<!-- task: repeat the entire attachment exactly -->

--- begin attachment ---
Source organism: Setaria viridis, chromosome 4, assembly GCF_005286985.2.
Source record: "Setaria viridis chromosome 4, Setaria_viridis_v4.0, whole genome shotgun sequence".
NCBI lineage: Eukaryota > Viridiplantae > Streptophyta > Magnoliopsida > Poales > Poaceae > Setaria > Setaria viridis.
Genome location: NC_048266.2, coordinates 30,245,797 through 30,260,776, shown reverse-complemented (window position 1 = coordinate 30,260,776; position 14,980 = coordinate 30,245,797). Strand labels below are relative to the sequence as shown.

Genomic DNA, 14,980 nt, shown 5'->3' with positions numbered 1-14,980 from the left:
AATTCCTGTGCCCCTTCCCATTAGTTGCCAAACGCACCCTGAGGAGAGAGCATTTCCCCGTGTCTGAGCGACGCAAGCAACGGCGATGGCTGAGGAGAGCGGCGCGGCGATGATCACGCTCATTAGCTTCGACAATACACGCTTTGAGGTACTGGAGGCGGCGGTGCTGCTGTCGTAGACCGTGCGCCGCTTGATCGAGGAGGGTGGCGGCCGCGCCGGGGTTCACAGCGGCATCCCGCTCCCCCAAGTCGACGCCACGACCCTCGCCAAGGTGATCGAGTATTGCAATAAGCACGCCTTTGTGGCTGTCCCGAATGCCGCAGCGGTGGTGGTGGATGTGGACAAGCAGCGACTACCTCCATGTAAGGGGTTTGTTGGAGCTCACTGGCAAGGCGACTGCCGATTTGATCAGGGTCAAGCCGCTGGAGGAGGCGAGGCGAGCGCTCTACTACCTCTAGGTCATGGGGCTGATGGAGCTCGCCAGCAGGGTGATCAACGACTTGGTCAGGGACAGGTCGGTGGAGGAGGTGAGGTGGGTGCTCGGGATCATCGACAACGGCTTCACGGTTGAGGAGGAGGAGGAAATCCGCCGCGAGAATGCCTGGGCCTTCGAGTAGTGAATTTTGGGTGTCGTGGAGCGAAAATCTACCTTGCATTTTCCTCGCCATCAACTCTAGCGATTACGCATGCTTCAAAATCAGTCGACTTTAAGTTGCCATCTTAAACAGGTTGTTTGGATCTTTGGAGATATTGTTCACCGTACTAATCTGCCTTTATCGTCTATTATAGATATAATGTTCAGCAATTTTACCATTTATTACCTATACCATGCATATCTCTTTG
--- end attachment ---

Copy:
Source organism: Setaria viridis, chromosome 4, assembly GCF_005286985.2.
Source record: "Setaria viridis chromosome 4, Setaria_viridis_v4.0, whole genome shotgun sequence".
NCBI lineage: Eukaryota > Viridiplantae > Streptophyta > Magnoliopsida > Poales > Poaceae > Setaria > Setaria viridis.
Genome location: NC_048266.2, coordinates 30,245,797 through 30,260,776, shown reverse-complemented (window position 1 = coordinate 30,260,776; position 14,980 = coordinate 30,245,797). Strand labels below are relative to the sequence as shown.

Genomic DNA, 14,980 nt, shown 5'->3' with positions numbered 1-14,980 from the left:
AATTCCTGTGCCCCTTCCCATTAGTTGCCAAACGCACCCTGAGGAGAGAGCATTTCCCCGTGTCTGAGCGACGCAAGCAACGGCGATGGCTGAGGAGAGCGGCGCGGCGATGATCACGCTCATTAGCTTCGACAATACACGCTTTGAGGTACTGGAGGCGGCGGTGCTGCTGTCGTAGACCGTGCGCCGCTTGATCGAGGAGGGTGGCGGCCGCGCCGGGGTTCACAGCGGCATCCCGCTCCCCCAAGTCGACGCCACGACCCTCGCCAAGGTGATCGAGTATTGCAATAAGCACGCCTTTGTGGCTGTCCCGAATGCCGCAGCGGTGGTGGTGGATGTGGACAAGCAGCGACTACCTCCATGTAAGGGGTTTGTTGGAGCTCACTGGCAAGGCGACTGCCGATTTGATCAGGGTCAAGCCGCTGGAGGAGGCGAGGCGAGCGCTCTACTACCTCTAGGTCATGGGGCTGATGGAGCTCGCCAGCAGGGTGATCAACGACTTGGTCAGGGACAGGTCGGTGGAGGAGGTGAGGTGGGTGCTCGGGATCATCGACAACGGCTTCACGGTTGAGGAGGAGGAGGAAATCCGCCGCGAGAATGCCTGGGCCTTCGAGTAGTGAATTTTGGGTGTCGTGGAGCGAAAATCTACCTTGCATTTTCCTCGCCATCAACTCTAGCGATTACGCATGCTTCAAAATCAGTCGACTTTAAGTTGCCATCTTAAACAGGTTGTTTGGATCTTTGGAGATATTGTTCACCGTACTAATCTGCCTTTATCGTCTATTATAGATATAATGTTCAGCAATTTTACCATTTATTACCTATACCATGCATATCTCTTTG